An in-frame deletion at the polymerase active site of POLD1 causes a multisystem disorder with lipodystrophy.
Research paper by
Michael N MN Weedon, Sian S Ellard, Marc J MJ Prindle, Richard R Caswell, Hana H Lango Allen, Richard R Oram, Koumudi K Godbole, Chittaranjan S CS Yajnik, Paolo P Sbraccia, Giuseppe G Novelli, Peter P Turnpenny, Emma E McCann, Kim Jee KJ Goh, Yukai Y Wang, Jonathan J Fulford, Laura J LJ McCulloch, David B DB Savage, Stephen S O'Rahilly, Katarina K Kos, Lawrence A LA Loeb, Robert K RK Semple, Andrew T AT Hattersley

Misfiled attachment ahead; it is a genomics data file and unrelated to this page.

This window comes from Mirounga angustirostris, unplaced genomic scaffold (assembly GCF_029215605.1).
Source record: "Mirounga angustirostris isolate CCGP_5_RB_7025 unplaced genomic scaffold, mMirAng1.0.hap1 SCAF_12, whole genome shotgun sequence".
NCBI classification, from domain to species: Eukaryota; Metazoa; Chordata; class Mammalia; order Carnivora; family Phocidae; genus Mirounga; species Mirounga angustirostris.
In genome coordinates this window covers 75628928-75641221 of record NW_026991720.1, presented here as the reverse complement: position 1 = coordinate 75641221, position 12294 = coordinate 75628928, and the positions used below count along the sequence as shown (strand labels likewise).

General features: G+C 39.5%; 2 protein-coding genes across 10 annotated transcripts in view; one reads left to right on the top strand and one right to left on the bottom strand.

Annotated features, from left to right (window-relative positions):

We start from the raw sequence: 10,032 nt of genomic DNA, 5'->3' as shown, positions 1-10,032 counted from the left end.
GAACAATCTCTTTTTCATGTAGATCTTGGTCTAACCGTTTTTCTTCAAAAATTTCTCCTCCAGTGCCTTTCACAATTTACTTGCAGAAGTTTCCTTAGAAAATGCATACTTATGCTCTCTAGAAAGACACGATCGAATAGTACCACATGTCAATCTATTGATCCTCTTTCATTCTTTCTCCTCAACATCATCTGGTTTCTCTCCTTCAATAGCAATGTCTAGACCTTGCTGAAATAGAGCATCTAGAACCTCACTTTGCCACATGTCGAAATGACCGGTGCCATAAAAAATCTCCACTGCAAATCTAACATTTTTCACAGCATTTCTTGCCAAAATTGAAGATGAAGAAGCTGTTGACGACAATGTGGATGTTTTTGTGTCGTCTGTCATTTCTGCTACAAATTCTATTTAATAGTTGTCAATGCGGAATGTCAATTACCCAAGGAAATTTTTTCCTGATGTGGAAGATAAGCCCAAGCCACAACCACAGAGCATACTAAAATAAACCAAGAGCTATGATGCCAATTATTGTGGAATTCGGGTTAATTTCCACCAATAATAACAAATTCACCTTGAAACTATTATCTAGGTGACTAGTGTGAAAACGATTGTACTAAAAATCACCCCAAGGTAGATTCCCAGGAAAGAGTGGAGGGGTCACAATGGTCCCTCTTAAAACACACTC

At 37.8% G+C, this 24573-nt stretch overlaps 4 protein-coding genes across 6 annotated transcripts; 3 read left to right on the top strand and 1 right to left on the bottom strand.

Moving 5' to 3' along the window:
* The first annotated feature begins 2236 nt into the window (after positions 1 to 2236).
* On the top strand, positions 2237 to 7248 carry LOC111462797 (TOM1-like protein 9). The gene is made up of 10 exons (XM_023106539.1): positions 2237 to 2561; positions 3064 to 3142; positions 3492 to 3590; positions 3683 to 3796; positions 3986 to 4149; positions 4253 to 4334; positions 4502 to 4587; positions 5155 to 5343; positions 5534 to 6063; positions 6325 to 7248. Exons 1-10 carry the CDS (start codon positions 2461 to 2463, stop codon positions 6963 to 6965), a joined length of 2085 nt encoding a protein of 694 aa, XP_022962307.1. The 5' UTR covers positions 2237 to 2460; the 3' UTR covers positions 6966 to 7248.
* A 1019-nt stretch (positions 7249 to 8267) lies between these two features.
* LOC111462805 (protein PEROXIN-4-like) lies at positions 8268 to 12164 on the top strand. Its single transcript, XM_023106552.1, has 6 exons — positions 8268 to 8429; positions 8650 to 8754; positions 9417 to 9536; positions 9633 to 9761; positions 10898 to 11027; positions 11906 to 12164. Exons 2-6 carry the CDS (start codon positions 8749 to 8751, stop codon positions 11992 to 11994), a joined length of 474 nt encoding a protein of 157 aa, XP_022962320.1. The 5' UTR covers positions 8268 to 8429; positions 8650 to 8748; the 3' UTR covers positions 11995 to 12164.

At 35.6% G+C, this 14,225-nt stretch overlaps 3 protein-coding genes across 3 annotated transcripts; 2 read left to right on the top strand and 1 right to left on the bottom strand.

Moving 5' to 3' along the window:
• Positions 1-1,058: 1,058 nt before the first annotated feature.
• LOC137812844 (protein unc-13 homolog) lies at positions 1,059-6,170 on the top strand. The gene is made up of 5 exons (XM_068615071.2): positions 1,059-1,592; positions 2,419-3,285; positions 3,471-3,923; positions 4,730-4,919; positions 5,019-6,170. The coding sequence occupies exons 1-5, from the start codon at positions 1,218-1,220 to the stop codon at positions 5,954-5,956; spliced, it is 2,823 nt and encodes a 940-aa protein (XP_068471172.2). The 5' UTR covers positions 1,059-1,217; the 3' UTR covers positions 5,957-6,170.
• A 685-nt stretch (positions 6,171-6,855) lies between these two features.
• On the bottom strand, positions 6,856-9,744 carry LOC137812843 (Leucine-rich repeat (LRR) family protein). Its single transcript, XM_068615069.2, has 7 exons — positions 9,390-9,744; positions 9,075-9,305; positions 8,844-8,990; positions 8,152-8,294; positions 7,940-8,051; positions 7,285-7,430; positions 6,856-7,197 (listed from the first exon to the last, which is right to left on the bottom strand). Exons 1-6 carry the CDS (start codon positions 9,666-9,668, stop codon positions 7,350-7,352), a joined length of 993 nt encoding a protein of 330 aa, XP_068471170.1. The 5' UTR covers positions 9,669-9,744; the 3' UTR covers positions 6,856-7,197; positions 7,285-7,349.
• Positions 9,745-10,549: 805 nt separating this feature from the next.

DNA polymerase δ, whose catalytic subunit is encoded by POLD1, is responsible for lagging-strand DNA synthesis during DNA replication. It carries out this synthesis with high fidelity owing to its intrinsic 3'- to 5'-exonuclease activity, which confers proofreading ability. Missense mutations affecting the exonuclease domain of POLD1 have recently been shown to predispose to colorectal and endometrial cancers. Here we report a recurring heterozygous single-codon deletion in POLD1 affecting the polymerase active site that abolishes DNA polymerase activity but only mildly impairs 3'- to 5'-exonuclease activity. This mutation causes a distinct multisystem disorder that includes subcutaneous lipodystrophy, deafness, mandibular hypoplasia and hypogonadism in males. This discovery suggests that perturbing the function of the ubiquitously expressed POLD1 polymerase has unexpectedly tissue-specific effects in humans and argues for an important role for POLD1 function in adipose tissue homeostasis.